The future of the International Space Station is unclear after Russia's Federal Space Agency (Roscosmos) recently confirmed that Russia will pull out from the ISS in 2024, leaving the U.S. in a sticky situation.
The problems started in mid-2014 when the U.S. pissed off Russia by imposing sanctions on the country for its role in the Ukraine crisis. On May 13, 2014, Russian Deputy Prime Minister Dmitry Rogozin held a news conference at which he threatened to pull Russia out of the International Space Station by 2020.
And, confirming its exit, on February 24, 2015 Roscosmos announced that it plans to separate the Russian modules from the ISS in 2024 and use those modules for a new Russian space station.
So what’s the big deal? Why can’t the U.S. just give Russia a swift kick in the ass and say, “Later, dicks!”?
The problem is that, without Russia, the ISS is severely crippled. Slate Magazine’s Phil Plait details the problem, explaining, “They don’t need us, but we need them . . . Zvezda (the Russian module that is the center of their operations on ISS) has the propulsion module, for example, and other critical components needed to keep the station’s life support running.
NASA also relies on Russia’s Soyuz system to transport astronauts to and from ISS.
Russia’s pullout presents problems. But the U.S. has a backup plan in place, right?
At a recent US House Appropriations subcommittee hearing, NASA Administrator Charles Bolden explained, “Our backup plan, if you want to talk about that, would be to mutually agree that the space station and space exploration is going to come to an end. We would make an orderly evacuation of the International Space Station."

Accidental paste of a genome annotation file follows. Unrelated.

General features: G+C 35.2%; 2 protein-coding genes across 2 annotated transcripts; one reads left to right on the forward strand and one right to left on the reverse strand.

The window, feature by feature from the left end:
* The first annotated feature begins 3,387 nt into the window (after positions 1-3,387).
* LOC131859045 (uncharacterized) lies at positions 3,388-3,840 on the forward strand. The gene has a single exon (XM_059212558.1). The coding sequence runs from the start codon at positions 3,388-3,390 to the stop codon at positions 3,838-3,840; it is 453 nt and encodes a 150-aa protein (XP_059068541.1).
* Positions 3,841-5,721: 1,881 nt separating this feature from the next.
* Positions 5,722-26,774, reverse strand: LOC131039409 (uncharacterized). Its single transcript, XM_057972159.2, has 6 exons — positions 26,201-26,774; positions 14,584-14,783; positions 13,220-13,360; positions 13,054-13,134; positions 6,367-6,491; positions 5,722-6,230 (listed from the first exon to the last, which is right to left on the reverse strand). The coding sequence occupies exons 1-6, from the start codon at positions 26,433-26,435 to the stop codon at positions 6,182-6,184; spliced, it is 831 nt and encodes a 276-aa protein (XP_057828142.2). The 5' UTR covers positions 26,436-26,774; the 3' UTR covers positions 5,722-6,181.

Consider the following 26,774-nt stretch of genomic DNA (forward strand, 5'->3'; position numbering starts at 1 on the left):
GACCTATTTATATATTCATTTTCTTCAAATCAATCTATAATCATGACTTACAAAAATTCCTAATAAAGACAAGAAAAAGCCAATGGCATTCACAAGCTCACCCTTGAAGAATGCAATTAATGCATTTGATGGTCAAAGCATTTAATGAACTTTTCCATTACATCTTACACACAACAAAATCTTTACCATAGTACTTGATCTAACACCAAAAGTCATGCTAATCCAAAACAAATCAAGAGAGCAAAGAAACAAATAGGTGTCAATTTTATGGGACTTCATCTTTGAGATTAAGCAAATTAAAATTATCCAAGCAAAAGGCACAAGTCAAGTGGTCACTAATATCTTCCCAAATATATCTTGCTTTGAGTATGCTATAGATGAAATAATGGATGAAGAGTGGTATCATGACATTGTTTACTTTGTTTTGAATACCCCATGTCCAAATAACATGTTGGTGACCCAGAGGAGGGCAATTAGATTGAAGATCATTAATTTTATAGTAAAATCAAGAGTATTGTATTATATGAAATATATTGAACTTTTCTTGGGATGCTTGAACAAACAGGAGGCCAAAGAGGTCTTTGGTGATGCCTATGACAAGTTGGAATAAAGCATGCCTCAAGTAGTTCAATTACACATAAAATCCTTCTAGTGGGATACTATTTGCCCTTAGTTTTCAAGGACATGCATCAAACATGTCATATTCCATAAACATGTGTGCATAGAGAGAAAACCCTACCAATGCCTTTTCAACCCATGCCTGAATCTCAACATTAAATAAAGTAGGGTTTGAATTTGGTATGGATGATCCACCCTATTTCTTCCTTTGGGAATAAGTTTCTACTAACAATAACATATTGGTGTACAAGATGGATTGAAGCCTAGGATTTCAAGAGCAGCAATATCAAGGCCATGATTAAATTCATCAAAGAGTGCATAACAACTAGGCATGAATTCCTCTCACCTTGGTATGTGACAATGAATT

Bolden’s comments emphasize the seriousness of the situation. Fortunately, where transportation is concerned, NASA has contracts in place with Boeing and SpaceX to provide astronaut transportation systems. These systems aren’t ready yet, but are scheduled to be ready in 2017, before Russia’s pullout. But these systems do no good if there isn’t a functioning space station.
And, as Bolden stated, there are no plans in place to remedy the pending ISS problem. But an inflatable space module from Bigelow Aerospace will be tested on the ISS in mid-2015. Perhaps NASA should look to Bigelow to plug the hole.
The Bigelow Expandable Activity Module (BEAM) is pretty awesome. But it’s unknown if the BEAM modules have some of the useful features of Bigelow’s BA330 modules that could really aid the ailing space station, like control thrusters and an onboard environmental control system.
Bigelow Aerospace is using its modules to develop a commercial space station. It’s unclear if any of Bigelow’s modules can appropriately clean up the big mess Russia will cause when it pulls out from the ISS in 2024. But, being that expandable space modules are Bigelow Aerospace’s specialty, that’s likely an option NASA will explore.